I attended a memorial service yesterday afternoon, for my friend “Macho Man” aka Carlos. Macho Man has been a part of the family at St. Joseph Hospital for about seven years now. When we first met him, he had all four limbs intact and was just starting to adjust to renal dialysis. His journey from that day forward has been full of the obstacles that often come with diabetes. First he lost a part of one foot, then a portion of the whole leg on that side. Eventually a bit more of the remaining foot. Carlos ultimately learned to scoot around with two very short residual limbs, a prosthetic leg, fingers that didn’t bend much, and eyesight that was quite limited.
As we visited at his memorial service though, no one was talking about any of that. Instead, we all shared memories of his love of life, the twinkle in his flirtatious eyes that never seemed to go dim- no matter what the rest of his body was suffering. This self-proclaimed “Macho Man”, Carlos, is the reason I have the Village People on my iPhone. I will always remember his grin as he wheeled into the rehab gym day after day wearing one wild T-shirt after another to make us laugh. “Macho Man is here” he would say in his deepest voice. This thin, frail, very sick man was still eager to be the life of every party- even if the party took place on a therapy mat in the hospital. Each time we thought his death was near, Macho Man proved us wrong making miraculous comebacks. I confess we often wondered if it was good news that he made it through yet another week, until we saw him smile again.
Carlos had names for us, his therapists, too. We were Charlie’s Angels…which eventually morphed into “My Angels”. As three of us entered the funeral home today, ragged and hot, still in our work scrubs, we heard several people announce, “they’re here, those are his angels…” Macho Man had successfully reframed his whole scenario making it something a bit glamorous, and even fun. Better yet, he invited everyone to join him.
At the close of the service, the gathered community stood to sing a song in Spanish, I only caught a handful of the lyrics, but I was touched by the priest’s introduction to the hymn. He invited those who knew the music to stand and raise their hands in the air to God. He reminded us all that we are on this journey together, and that when it is too hard for some of us to raise our hands up, then it is time for those around us to do it for us. We are a community of love. As his family sat quietly in the front of the chapel, those who love Macho Man sang, hands raised high in prayer, symbolically holding up those who are weak from grief and years of caregiving. This is part of being the Church.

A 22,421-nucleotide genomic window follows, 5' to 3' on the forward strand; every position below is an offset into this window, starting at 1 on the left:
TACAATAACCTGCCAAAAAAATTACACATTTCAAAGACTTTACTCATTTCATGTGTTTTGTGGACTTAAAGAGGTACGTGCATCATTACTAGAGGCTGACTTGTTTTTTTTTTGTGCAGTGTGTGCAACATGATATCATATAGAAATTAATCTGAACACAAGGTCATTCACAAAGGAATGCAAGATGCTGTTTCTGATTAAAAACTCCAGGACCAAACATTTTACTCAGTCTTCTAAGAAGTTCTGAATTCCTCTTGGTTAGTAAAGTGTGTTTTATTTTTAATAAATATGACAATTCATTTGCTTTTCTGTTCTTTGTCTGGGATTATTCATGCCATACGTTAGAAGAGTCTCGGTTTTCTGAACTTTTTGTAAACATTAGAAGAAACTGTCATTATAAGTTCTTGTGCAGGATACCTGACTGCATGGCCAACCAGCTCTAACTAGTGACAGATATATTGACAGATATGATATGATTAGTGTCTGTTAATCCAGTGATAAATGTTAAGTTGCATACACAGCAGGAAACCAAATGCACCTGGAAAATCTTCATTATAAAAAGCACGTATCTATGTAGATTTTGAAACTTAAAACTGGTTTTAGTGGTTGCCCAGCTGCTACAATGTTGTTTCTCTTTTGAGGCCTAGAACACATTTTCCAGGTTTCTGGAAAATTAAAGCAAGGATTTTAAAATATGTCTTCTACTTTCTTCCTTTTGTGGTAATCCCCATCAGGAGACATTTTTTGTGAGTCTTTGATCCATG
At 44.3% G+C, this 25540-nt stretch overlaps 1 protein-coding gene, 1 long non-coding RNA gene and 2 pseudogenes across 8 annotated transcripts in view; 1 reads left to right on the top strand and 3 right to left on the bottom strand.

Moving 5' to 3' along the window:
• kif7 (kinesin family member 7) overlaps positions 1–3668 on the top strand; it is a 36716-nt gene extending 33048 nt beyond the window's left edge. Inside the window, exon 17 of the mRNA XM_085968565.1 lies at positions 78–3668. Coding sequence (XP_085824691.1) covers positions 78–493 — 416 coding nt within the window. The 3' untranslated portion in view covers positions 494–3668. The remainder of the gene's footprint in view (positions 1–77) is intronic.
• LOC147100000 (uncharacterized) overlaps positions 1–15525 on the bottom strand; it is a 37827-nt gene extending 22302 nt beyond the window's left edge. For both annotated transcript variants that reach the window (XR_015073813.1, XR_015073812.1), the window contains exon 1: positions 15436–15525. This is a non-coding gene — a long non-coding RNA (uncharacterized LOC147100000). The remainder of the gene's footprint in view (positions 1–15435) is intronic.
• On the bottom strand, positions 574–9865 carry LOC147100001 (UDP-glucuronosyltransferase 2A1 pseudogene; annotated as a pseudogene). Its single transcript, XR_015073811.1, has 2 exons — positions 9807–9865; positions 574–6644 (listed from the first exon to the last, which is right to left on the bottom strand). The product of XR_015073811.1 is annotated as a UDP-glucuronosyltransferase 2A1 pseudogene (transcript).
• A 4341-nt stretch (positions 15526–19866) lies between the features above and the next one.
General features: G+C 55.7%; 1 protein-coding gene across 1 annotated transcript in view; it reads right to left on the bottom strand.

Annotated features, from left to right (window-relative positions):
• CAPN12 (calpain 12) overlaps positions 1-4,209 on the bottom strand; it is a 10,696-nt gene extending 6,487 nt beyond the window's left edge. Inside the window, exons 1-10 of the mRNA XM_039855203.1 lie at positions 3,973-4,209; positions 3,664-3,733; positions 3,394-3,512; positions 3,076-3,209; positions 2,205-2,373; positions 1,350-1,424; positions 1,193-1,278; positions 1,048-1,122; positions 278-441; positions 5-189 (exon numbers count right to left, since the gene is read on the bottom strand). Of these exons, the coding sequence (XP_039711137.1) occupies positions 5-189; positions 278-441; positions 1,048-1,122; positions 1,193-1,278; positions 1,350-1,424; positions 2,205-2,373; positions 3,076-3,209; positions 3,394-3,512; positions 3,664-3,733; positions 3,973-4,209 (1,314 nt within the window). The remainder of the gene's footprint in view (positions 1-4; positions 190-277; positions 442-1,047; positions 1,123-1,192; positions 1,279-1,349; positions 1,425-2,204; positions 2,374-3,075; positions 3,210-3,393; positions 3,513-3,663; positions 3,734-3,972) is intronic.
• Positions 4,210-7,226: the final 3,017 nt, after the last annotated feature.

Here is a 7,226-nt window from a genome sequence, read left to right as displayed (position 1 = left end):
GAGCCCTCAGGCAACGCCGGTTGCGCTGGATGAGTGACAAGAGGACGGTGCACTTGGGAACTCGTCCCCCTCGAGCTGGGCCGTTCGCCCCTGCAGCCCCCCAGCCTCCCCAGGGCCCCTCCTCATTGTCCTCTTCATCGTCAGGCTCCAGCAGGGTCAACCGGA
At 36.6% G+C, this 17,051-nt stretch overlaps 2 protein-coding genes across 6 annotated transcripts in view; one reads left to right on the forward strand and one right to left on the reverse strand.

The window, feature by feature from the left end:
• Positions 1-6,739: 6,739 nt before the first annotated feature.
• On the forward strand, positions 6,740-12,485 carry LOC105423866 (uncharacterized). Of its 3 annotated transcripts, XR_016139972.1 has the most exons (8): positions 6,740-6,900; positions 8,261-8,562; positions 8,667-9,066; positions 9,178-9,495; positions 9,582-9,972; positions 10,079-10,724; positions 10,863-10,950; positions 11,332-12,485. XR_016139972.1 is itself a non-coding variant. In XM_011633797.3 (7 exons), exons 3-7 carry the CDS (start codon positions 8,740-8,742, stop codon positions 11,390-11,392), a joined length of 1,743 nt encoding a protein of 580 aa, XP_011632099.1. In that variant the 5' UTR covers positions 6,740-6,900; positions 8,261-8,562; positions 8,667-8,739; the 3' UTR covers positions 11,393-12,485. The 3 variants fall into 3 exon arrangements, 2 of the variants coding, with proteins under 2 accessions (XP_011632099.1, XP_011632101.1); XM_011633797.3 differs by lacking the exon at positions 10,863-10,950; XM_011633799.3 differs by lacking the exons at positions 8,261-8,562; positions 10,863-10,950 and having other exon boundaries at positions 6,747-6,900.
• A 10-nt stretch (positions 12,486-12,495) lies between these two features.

The love for Carlos lives on strong. This same love that supported Carlos for so long will get his family through the days and months ahead. I do not share this story to glorify suffering, but rather to give glory to life and to love. Carlos’ story is testimony to God’s spirit flowing in our midst in places that do not resemble a church at all, between people who are not relatives, or even fellow church members. Carlos knew life was about more than his body, and that he didn’t need his limbs to love those in his midst. He knew that he could be Macho Man even when he needed really a lot of help. Because Carlos had an authentic sense that he was loved, he was able to bless the rest of us even as he suffered. Those of us who helped Macho Man in his times of practical need will be ever helped by his example of both the giving and the taking of loving relationships. Thank you Macho Man!
Rev. Polly Toner